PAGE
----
MONTGOMERY, AL (WSFA) - All eyes are on Tropical Storm Barry, which formed over the northern Gulf of Mexico Thursday morning. As this storm spins towards the coast of Louisiana, it will bring widespread, heavy rain to parts of the Deep South, and some of that rain will fall on Alabama. Let’s dive into the track, intensity, and impact forecast.
Track: Barry is slowly churning in the Gulf and being steered by a ridge to its north. Over the next day or two, the ridge will weaken, and Barry will make a northwest and northward turn toward the Louisiana coast. From there it will move inland, likely heading north, then northeast.
Intensity: Tropical Storm Barry is currently being affected by dry air and wind shear, both of which are limiting factors to the strength and development of tropical systems. Despite these unfavorable conditions, models are still showing Barry strengthening, and it will likely make landfall as a weak Category 1 hurricane or strong tropical storm. Whether it develops into a hurricane or not, the storm will impact much of the south.
Local Impacts: Rain will be the main concern over the next few days. It won’t rain all day, and widespread flooding is not expected, but off-and on heavy rain is likely into early next week. An indoor back-up plan is a good idea if you’re planning any outdoor events over the next few days. It will also be breezy at times, but damaging wind gusts are not forecast. Brief spin-up tornadoes could be embedded in the outer bands of this storm, so depending on the track, a very low risk of tornadoes could exist in the western part of the state.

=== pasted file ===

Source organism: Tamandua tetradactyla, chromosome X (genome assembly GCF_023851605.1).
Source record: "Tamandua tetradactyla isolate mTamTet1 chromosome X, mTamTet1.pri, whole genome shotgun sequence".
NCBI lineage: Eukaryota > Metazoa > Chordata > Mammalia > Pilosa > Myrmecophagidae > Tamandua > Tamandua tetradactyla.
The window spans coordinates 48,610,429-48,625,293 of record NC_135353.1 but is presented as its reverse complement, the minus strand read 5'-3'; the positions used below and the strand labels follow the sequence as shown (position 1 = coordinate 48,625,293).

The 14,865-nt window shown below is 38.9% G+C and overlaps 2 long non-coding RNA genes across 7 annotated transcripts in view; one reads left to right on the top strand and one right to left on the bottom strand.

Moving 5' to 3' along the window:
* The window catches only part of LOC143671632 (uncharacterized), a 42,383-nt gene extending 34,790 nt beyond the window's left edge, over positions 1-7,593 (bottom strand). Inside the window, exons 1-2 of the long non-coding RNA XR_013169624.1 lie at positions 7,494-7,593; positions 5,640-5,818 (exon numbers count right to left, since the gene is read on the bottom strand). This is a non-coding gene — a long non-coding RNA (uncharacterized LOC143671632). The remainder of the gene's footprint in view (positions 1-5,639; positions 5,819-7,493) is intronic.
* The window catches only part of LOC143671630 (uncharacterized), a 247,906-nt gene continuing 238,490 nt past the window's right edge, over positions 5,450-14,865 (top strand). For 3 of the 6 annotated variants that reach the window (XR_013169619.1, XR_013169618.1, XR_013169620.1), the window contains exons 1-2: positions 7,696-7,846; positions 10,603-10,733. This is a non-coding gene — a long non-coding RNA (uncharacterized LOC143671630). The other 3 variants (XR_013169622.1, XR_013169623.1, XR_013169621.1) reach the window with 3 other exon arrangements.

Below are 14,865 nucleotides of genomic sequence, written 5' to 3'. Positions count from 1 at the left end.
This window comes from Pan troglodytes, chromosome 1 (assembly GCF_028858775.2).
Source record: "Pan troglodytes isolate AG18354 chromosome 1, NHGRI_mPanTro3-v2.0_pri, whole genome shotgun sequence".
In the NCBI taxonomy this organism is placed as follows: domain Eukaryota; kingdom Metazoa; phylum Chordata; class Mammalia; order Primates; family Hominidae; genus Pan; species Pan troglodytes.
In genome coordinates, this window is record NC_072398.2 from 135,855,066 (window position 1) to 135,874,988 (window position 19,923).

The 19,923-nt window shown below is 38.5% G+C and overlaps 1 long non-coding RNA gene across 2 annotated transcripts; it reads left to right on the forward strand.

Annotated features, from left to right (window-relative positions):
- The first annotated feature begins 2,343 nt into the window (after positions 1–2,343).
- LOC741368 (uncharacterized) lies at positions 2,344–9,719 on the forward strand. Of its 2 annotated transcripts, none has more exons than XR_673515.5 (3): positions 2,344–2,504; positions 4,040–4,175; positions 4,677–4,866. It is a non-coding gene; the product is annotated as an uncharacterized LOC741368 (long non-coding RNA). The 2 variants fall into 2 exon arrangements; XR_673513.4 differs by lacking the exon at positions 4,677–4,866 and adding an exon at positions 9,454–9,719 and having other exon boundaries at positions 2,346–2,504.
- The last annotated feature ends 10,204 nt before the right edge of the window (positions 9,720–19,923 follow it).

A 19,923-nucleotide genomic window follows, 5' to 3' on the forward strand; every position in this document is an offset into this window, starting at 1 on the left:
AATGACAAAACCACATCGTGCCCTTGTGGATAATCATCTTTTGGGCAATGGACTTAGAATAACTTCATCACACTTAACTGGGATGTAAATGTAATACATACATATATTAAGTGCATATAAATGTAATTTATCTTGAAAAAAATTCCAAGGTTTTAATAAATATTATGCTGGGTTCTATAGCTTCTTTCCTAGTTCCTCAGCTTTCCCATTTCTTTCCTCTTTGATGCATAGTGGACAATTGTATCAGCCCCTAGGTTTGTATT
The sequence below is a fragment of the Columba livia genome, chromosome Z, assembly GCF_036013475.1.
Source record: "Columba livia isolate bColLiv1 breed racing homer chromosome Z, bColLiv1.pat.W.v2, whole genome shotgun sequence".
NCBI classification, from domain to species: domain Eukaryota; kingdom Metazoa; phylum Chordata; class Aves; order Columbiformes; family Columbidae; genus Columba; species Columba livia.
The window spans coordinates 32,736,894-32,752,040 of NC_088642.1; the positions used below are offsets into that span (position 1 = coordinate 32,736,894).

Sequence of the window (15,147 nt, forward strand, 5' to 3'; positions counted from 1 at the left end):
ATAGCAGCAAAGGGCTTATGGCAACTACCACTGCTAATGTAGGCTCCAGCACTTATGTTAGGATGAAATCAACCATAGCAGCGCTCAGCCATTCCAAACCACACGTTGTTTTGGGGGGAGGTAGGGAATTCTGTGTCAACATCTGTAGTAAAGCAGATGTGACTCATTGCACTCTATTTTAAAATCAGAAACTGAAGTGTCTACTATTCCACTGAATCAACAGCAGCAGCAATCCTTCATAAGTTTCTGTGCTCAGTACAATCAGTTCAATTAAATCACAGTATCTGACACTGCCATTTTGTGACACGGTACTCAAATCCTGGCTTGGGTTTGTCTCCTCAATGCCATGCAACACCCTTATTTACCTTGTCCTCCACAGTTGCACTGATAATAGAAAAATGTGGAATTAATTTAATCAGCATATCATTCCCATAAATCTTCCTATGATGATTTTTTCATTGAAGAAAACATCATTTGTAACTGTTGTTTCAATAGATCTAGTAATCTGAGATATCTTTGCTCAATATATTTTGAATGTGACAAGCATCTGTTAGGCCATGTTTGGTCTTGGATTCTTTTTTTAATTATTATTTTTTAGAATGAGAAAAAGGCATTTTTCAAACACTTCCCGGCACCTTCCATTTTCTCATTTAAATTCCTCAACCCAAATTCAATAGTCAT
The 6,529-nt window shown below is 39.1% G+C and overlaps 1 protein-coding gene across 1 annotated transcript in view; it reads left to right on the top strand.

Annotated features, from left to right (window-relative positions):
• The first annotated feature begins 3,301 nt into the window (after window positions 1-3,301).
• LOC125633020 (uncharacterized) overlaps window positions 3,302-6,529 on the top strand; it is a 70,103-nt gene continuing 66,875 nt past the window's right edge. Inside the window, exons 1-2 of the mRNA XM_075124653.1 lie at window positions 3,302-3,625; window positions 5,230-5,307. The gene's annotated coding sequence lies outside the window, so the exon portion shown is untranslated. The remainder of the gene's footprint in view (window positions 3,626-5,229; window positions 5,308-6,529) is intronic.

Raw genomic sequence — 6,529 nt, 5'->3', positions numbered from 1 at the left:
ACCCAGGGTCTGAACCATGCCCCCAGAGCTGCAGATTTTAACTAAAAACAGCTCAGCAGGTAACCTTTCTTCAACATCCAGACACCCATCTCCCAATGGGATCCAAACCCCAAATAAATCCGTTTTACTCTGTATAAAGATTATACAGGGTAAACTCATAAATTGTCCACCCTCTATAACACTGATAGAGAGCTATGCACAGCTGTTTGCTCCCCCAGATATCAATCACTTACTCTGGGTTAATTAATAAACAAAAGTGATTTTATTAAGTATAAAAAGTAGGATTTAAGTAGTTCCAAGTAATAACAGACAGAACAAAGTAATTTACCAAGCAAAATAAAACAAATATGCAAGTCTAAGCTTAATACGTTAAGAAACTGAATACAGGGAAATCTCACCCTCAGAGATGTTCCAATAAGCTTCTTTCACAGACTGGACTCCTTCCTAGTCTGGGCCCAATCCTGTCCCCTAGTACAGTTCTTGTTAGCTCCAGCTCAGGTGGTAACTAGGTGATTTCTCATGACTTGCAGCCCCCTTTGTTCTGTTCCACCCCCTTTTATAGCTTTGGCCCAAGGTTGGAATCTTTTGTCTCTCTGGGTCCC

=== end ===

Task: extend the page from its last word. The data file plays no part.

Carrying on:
Beach Impacts: Heading to coastal Alabama or the Florida Panhandle? You don’t need to cancel your beach trip, but know that the weather won’t be favorable the entire time you’re there. Much like central and south Alabama, heavy rain is likely off-and-on throughout the day. The water from Gulf Shores to Panama City Beach is closed to swimmers, as extremely dangerous rip currents are prevalent. Winds will be gusty, although wind damage isn’t expected. There is a small risk for tornadoes, too.
It’s important to note there there is still much uncertainty when it comes to Barry. Models are still disagreeing on track and intensity, and the forecast is subject to change over the next few days. Check back in for updates.